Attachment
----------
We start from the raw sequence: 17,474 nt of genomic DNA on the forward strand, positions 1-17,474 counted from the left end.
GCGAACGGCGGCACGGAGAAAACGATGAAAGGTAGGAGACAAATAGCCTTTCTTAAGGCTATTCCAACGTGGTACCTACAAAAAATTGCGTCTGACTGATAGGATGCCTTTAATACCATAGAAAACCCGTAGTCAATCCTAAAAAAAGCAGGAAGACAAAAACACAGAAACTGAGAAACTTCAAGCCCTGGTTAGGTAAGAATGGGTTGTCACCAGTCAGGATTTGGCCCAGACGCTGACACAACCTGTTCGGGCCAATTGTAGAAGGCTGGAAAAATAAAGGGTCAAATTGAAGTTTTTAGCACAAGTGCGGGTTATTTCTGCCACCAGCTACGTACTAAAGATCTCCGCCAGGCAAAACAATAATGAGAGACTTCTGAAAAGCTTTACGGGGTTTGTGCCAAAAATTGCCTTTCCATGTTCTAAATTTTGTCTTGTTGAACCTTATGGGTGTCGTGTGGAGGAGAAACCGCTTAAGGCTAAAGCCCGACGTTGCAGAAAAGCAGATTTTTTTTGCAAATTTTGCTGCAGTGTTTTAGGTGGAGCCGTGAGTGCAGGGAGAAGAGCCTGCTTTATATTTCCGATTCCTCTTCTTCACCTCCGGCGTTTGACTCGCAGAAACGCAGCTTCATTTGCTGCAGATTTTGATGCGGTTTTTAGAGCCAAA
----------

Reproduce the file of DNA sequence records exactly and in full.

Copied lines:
We start from the raw sequence: 17,474 nt of genomic DNA on the forward strand, positions 1-17,474 counted from the left end.
GCGAACGGCGGCACGGAGAAAACGATGAAAGGTAGGAGACAAATAGCCTTTCTTAAGGCTATTCCAACGTGGTACCTACAAAAAATTGCGTCTGACTGATAGGATGCCTTTAATACCATAGAAAACCCGTAGTCAATCCTAAAAAAAGCAGGAAGACAAAAACACAGAAACTGAGAAACTTCAAGCCCTGGTTAGGTAAGAATGGGTTGTCACCAGTCAGGATTTGGCCCAGACGCTGACACAACCTGTTCGGGCCAATTGTAGAAGGCTGGAAAAATAAAGGGTCAAATTGAAGTTTTTAGCACAAGTGCGGGTTATTTCTGCCACCAGCTACGTACTAAAGATCTCCGCCAGGCAAAACAATAATGAGAGACTTCTGAAAAGCTTTACGGGGTTTGTGCCAAAAATTGCCTTTCCATGTTCTAAATTTTGTCTTGTTGAACCTTATGGGTGTCGTGTGGAGGAGAAACCGCTTAAGGCTAAAGCCCGACGTTGCAGAAAAGCAGATTTTTTTTGCAAATTTTGCTGCAGTGTTTTAGGTGGAGCCGTGAGTGCAGGGAGAAGAGCCTGCTTTATATTTCCGATTCCTCTTCTTCACCTCCGGCGTTTGACTCGCAGAAACGCAGCTTCATTTGCTGCAGATTTTGATGCGGTTTTTAGAGCCAAA